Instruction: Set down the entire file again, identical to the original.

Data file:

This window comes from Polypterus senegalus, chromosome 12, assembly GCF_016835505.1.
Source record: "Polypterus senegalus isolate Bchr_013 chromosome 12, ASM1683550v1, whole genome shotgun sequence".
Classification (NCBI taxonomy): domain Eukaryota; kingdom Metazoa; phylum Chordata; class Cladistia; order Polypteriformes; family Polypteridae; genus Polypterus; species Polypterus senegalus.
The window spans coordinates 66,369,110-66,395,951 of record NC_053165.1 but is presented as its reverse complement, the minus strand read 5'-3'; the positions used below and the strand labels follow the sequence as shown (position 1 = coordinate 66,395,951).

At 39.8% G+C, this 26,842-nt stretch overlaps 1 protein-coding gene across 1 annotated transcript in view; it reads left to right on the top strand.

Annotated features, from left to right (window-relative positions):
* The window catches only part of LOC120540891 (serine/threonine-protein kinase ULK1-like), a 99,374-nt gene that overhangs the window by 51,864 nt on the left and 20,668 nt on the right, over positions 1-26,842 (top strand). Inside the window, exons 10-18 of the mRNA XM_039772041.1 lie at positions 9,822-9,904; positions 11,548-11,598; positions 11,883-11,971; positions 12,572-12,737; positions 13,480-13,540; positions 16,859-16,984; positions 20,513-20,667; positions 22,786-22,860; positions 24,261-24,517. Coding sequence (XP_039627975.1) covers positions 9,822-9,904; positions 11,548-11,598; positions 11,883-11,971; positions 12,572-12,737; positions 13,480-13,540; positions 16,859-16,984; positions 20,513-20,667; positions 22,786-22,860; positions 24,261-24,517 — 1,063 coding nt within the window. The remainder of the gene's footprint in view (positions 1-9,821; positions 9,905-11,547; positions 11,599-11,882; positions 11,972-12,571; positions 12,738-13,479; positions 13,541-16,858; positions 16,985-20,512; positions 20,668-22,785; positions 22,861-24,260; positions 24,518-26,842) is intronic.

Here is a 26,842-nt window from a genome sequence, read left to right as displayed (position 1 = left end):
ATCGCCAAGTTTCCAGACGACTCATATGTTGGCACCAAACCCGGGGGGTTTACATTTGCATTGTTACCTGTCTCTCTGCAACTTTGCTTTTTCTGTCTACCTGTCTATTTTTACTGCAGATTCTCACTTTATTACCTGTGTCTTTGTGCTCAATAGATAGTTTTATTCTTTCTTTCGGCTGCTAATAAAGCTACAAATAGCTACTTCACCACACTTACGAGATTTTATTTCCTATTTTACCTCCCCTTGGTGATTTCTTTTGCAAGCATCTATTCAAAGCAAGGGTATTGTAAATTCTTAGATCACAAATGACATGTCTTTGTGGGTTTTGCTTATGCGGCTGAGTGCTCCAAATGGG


This window comes from Polypterus senegalus, chromosome 12, assembly GCF_016835505.1.
Source record: "Polypterus senegalus isolate Bchr_013 chromosome 12, ASM1683550v1, whole genome shotgun sequence".
Classification (NCBI taxonomy): domain Eukaryota; kingdom Metazoa; phylum Chordata; class Cladistia; order Polypteriformes; family Polypteridae; genus Polypterus; species Polypterus senegalus.
The window spans coordinates 66,369,110-66,395,951 of record NC_053165.1 but is presented as its reverse complement, the minus strand read 5'-3'; the positions used below and the strand labels follow the sequence as shown (position 1 = coordinate 66,395,951).

At 39.8% G+C, this 26,842-nt stretch overlaps 1 protein-coding gene across 1 annotated transcript in view; it reads left to right on the top strand.

Annotated features, from left to right (window-relative positions):
* The window catches only part of LOC120540891 (serine/threonine-protein kinase ULK1-like), a 99,374-nt gene that overhangs the window by 51,864 nt on the left and 20,668 nt on the right, over positions 1-26,842 (top strand). Inside the window, exons 10-18 of the mRNA XM_039772041.1 lie at positions 9,822-9,904; positions 11,548-11,598; positions 11,883-11,971; positions 12,572-12,737; positions 13,480-13,540; positions 16,859-16,984; positions 20,513-20,667; positions 22,786-22,860; positions 24,261-24,517. Coding sequence (XP_039627975.1) covers positions 9,822-9,904; positions 11,548-11,598; positions 11,883-11,971; positions 12,572-12,737; positions 13,480-13,540; positions 16,859-16,984; positions 20,513-20,667; positions 22,786-22,860; positions 24,261-24,517 — 1,063 coding nt within the window. The remainder of the gene's footprint in view (positions 1-9,821; positions 9,905-11,547; positions 11,599-11,882; positions 11,972-12,571; positions 12,738-13,479; positions 13,541-16,858; positions 16,985-20,512; positions 20,668-22,785; positions 22,861-24,260; positions 24,518-26,842) is intronic.

Here is a 26,842-nt window from a genome sequence, read left to right as displayed (position 1 = left end):
ATCGCCAAGTTTCCAGACGACTCATATGTTGGCACCAAACCCGGGGGGTTTACATTTGCATTGTTACCTGTCTCTCTGCAACTTTGCTTTTTCTGTCTACCTGTCTATTTTTACTGCAGATTCTCACTTTATTACCTGTGTCTTTGTGCTCAATAGATAGTTTTATTCTTTCTTTCGGCTGCTAATAAAGCTACAAATAGCTACTTCACCACACTTACGAGATTTTATTTCCTATTTTACCTCCCCTTGGTGATTTCTTTTGCAAGCATCTATTCAAAGCAAGGGTATTGTAAATTCTTAGATCACAAATGACATGTCTTTGTGGGTTTTGCTTATGCGGCTGAGTGCTCCAAATGGG